Burundi’s President Nkurunziza dies of heart attack, 10 days after wife contract COVID-19

Burundi’s President Nkurunziza dies of heart attack, 10 days after wife contract COVID-19
President Nkurunziza

 

His wife Denise was airlifted for coronavirus treatment in Kenya on May 30, prompting some suspicion about the President’s true cause of death.

Nkurunziza was due to leave office in August after a controversial 15-year term marked by claims of repression and human rights abuses.

“Burundi has lost a worthy son of the country, a president of the republic, a supreme guide of national patriotism,” government spokesperson Prosper Ntahorwamiye said in a statement.

Nkurunziza, who ruled the tiny East African nation for three terms, was due to leave politics after elections in May.

According to the statement, Nkurunziza had attended a volleyball match on Saturday afternoon and was taken to hospital that evening after falling ill.

READ ALSO: Global COVID-19 cases hit 7m as Africa’s infection surpasses 187,000 – WHO

Although he appeared to recover on Sunday and spoke to those around him, he suddenly deteriorated on Monday morning.

He then suffered a heart attack and despite an immediate resuscitation attempt, doctors were unable to revive him.

He died in the Natwe Turashoboye hospital in Karuzi, eastern Burundi.

The government said there would be a period of national mourning for seven days from Tuesday and that flags would be flown at half-mast.

Books of condolences also would be made available.

Nkurunziza came to power in 2005 soon after a civil war that resulted in the death of approximately 300,000 people.

The war had pitted the majority Hutu ethnic group against the minority Tutsi. The Arusha peace accords introduced power-sharing quotas, with the aim of protecting the Tutsis.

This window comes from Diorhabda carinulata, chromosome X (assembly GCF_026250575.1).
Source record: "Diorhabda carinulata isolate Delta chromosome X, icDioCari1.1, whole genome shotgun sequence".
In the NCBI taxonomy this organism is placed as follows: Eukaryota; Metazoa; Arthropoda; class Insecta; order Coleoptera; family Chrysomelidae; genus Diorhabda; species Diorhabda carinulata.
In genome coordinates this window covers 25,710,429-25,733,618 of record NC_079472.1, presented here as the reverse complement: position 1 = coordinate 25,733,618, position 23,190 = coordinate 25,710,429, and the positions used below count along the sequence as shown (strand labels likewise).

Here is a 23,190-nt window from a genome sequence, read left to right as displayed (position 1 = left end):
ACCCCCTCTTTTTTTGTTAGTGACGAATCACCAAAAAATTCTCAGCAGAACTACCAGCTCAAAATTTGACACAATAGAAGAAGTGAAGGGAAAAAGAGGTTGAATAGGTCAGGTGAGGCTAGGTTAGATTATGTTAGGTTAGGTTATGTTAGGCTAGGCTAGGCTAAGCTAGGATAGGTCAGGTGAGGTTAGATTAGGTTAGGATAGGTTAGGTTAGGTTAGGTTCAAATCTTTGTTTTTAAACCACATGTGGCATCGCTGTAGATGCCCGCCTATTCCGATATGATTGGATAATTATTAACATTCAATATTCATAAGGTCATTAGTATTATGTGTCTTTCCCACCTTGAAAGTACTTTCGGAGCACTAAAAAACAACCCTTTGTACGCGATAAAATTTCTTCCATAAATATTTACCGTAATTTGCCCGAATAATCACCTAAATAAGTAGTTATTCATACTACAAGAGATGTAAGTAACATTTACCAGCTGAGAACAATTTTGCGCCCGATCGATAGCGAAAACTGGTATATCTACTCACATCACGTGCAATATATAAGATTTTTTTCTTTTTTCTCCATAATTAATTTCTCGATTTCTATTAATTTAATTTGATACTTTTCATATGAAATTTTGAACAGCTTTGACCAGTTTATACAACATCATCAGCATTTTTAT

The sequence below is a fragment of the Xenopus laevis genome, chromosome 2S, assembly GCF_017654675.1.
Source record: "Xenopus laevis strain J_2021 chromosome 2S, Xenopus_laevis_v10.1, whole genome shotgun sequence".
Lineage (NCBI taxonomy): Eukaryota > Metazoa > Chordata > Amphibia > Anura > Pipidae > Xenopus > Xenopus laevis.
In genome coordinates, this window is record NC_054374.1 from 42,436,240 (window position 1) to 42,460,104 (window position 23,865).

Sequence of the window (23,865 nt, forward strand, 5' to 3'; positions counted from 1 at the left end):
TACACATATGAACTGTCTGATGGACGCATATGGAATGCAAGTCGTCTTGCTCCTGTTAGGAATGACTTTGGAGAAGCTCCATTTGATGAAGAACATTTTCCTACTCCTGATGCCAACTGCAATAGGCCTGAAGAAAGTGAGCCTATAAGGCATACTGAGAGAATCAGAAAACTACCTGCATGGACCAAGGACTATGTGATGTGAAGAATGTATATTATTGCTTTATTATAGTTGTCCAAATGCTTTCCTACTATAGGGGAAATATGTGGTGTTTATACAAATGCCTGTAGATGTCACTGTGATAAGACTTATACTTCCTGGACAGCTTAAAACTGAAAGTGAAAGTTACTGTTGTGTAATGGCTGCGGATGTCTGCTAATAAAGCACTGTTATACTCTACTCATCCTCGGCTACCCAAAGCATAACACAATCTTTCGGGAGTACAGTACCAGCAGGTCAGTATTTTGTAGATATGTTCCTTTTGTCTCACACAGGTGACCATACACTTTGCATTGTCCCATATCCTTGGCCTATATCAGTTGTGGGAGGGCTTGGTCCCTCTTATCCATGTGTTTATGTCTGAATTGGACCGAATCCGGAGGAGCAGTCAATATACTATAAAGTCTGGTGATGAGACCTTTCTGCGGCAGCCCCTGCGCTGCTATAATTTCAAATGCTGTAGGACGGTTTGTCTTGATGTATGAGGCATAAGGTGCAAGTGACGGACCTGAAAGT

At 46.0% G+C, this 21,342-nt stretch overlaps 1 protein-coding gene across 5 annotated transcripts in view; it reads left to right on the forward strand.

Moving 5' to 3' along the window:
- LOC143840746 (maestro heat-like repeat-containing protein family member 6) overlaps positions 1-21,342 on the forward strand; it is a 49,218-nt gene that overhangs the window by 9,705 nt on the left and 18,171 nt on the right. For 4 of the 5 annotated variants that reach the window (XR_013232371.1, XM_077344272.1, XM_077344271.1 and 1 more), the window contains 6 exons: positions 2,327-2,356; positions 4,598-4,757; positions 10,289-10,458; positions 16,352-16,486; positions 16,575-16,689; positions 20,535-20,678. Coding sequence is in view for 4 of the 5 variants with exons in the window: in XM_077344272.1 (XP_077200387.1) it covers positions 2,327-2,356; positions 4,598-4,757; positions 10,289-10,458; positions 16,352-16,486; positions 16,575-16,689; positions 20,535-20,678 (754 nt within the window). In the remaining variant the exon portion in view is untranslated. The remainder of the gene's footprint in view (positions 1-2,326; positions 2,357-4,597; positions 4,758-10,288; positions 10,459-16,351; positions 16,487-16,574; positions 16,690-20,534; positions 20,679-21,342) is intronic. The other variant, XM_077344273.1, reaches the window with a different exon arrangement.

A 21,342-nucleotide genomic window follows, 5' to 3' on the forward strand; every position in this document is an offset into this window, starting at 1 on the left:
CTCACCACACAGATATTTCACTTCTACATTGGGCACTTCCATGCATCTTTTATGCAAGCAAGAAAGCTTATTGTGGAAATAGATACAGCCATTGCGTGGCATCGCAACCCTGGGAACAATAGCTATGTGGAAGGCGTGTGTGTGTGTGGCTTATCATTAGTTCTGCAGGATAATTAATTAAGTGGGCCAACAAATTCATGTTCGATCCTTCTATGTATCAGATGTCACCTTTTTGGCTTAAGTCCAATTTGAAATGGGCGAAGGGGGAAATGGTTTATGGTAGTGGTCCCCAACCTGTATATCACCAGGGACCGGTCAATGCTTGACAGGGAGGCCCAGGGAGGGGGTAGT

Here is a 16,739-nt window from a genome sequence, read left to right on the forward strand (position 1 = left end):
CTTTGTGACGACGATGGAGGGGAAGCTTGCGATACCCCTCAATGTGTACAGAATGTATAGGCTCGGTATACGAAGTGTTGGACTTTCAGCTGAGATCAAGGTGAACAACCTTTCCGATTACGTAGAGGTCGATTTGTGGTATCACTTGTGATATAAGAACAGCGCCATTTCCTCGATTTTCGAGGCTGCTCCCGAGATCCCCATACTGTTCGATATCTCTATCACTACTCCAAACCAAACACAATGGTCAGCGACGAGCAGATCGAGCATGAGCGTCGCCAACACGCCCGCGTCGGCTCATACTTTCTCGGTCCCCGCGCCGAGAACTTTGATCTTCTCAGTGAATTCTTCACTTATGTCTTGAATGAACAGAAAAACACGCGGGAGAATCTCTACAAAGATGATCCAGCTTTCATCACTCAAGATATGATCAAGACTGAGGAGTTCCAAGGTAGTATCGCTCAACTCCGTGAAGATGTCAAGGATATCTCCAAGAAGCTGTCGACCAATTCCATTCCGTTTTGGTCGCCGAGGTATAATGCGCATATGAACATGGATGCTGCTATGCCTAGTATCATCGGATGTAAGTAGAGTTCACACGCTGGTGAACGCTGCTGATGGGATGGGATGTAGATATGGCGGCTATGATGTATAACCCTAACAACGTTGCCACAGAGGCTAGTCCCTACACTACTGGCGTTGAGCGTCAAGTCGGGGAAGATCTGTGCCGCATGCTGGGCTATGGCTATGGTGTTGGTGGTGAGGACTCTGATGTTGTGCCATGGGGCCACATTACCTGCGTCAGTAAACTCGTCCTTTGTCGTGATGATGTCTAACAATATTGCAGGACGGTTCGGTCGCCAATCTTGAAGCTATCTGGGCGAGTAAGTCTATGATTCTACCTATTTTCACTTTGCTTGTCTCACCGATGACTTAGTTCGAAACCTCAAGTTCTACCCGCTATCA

Over the years, however, the ruling party – the National Council for the Defence of Democracy-Force for the Defence of Democracy (CNDD-FDD) – had chipped away at the conditions of the agreements.

When Nkurunziza, a Hutu, announced in 2015 his decision to seek a third term in office, despite a two-term limit set by the accords, civil unrest broke out.

His subsequent election victory unleashed a crisis that led to hundreds of people being killed and hundreds of thousands fleeing.

His rule came to be characterised as repressive, with the UN warning in 2019 that people in Burundi were living under a reign of terror, especially in the run-up to the 2020 elections.

In 2019 changes to the constitution were approved that would have allowed him to potentially remain in power until 2034; but he surprised many by deciding not to run for re-election.

However, in the run-up to elections in May, numerous organisations documented human rights abuses by his government including abductions, torture, killings and harassment of the opposition and the media.

Just before the elections Nkurunziza refused independent observers and expelled World Health Organization (WHO) officials who were assisting with the COVID-19 pandemic.

When he relented and allowed observers, he demanded they remain in quarantine, rendering them unable to perform their duties on voting day.

Nkurunziza often made claims that God would save Burundians from the disease and allowed religious, sports and cultural events to continue regardless.

Details of his funeral would be announced in due course, the government said.

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